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How much a square foot of condo can cost in each Boston neighborhood

Buying News Allston-Brighton Back Bay Beacon Hill Dorchester Jamaica Plain North End Somerville South Boston South End
BOSTON, MA - 5/18/2016: Gilded Age mansions in the Back Bay that fell out of favor and were converted into office space and are being reconverted into residences again, exterior of the Ames-Webster Mansion.  (David L Ryan/Globe Staff Photo) SECTION: BUSINESS  TOPIC 052916mansionsAmes
Back Bay saw the biggest range in prices. David L Ryan / Globe Staff

Since April 2015, home values in Boston have risen even faster than experts thought they would, increasing 5.5 percent in the last year, according to a recent report from listing site Trulia. Part of that rise, especially when it comes to condos, can be attributed to the small number of units for sale in the area.

But Constantine Valhouli, the cofounder of NeighborhoodX, a neighborhood-specific reporting and data startup, proves with his latest data visualization that there is a lot of variation in prices among Boston neighborhoods, and even within neighborhoods.

Valhouli looked at almost every condo listing in the Boston area in May 2016, focusing on asking prices for market-rate units. He found that Back Bay contains the most expensive condos in the city when measured by price per square foot, but also that it has the biggest range of prices. The notoriously high-priced neighborhood saw condo prices as low as $651 per square foot and as high as $3,106 per square foot.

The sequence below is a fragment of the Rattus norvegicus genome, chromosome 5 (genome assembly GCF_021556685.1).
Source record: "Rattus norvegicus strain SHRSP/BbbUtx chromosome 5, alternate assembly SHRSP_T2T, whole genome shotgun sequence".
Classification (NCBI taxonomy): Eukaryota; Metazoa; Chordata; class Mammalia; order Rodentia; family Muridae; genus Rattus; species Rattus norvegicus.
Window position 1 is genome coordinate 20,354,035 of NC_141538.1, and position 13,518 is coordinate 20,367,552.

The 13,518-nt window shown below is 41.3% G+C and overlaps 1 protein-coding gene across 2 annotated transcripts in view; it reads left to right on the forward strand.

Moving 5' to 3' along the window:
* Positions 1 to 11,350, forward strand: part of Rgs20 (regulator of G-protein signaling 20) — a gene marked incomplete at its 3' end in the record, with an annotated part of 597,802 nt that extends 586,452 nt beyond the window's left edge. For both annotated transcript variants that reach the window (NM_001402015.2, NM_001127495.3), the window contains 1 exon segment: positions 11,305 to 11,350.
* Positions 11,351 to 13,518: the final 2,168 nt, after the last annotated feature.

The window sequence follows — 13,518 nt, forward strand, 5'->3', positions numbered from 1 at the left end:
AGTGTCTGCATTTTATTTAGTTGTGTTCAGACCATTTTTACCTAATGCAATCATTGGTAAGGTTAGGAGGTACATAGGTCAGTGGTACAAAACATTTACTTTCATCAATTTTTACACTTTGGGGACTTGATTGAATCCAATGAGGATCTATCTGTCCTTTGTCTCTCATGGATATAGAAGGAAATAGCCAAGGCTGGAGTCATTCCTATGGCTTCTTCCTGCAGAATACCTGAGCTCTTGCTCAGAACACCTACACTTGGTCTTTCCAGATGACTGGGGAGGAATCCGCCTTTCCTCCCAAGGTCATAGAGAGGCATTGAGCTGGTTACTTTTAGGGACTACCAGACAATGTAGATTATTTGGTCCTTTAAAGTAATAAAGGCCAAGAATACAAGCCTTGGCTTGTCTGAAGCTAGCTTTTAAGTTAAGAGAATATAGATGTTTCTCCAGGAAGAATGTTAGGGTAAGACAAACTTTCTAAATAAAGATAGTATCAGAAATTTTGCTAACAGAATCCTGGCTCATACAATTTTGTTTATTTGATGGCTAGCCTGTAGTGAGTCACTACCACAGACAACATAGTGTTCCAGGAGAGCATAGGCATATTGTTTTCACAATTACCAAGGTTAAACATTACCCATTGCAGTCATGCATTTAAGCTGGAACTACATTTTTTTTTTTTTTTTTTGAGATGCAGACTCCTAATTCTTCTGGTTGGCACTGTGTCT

The lowest price per square foot in Back Bay, Beacon Hill, and the North End are higher than some neighborhoods’ highest price per square foot, like Roslindale, Dorchester and Hyde Park.

(See the full interactive map here).

Valhouli said that the number of listings in each neighborhood ranged from under a dozen to over a hundred. He excluded from his analysis income-restricted and affordable housing, as well as foreclosures, short sales, and properties positioned as development sites.

“The reason we did price ranges rather than the regular single price points (representing a neighborhood average) usually seen in real estate charts is that ranges show what the lowest asking price in a neighborhood is,” Valhouli noted. “While a single price chart bar seems to imply that prices go from zero up to that average. This isn’t the case in Boston, where the lowest price in some neighborhoods is higher than the most expensive property in others.”

Valhouli said it is interesting to note that the most expensive listing price per square foot in Hyde Park ($192 per square foot) is still less than the least expensive in Roxbury ($231 per square foot) or Jamaica Plain ($239 per square foot).